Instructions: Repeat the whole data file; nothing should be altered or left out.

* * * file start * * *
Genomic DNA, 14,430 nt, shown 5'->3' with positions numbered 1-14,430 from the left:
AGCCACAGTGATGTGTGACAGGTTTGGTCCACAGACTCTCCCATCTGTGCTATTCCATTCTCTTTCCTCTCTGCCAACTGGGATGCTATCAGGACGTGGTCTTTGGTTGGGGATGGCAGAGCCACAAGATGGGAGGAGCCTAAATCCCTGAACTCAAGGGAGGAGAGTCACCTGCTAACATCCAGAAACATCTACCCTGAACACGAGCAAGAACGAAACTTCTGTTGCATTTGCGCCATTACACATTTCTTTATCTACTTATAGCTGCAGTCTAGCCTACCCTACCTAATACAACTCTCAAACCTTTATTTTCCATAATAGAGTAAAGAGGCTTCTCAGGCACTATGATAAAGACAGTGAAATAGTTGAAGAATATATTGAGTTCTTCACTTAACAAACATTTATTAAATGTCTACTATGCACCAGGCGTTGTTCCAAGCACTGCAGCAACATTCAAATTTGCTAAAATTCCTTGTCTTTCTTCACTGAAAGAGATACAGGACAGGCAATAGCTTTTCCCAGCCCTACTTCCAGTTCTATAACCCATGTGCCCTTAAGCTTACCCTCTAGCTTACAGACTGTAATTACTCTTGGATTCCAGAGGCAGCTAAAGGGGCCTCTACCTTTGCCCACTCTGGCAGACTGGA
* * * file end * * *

Genomic DNA, 14,430 nt, shown 5'->3' with positions numbered 1-14,430 from the left:
AGCCACAGTGATGTGTGACAGGTTTGGTCCACAGACTCTCCCATCTGTGCTATTCCATTCTCTTTCCTCTCTGCCAACTGGGATGCTATCAGGACGTGGTCTTTGGTTGGGGATGGCAGAGCCACAAGATGGGAGGAGCCTAAATCCCTGAACTCAAGGGAGGAGAGTCACCTGCTAACATCCAGAAACATCTACCCTGAACACGAGCAAGAACGAAACTTCTGTTGCATTTGCGCCATTACACATTTCTTTATCTACTTATAGCTGCAGTCTAGCCTACCCTACCTAATACAACTCTCAAACCTTTATTTTCCATAATAGAGTAAAGAGGCTTCTCAGGCACTATGATAAAGACAGTGAAATAGTTGAAGAATATATTGAGTTCTTCACTTAACAAACATTTATTAAATGTCTACTATGCACCAGGCGTTGTTCCAAGCACTGCAGCAACATTCAAATTTGCTAAAATTCCTTGTCTTTCTTCACTGAAAGAGATACAGGACAGGCAATAGCTTTTCCCAGCCCTACTTCCAGTTCTATAACCCATGTGCCCTTAAGCTTACCCTCTAGCTTACAGACTGTAATTACTCTTGGATTCCAGAGGCAGCTAAAGGGGCCTCTACCTTTGCCCACTCTGGCAGACTGGA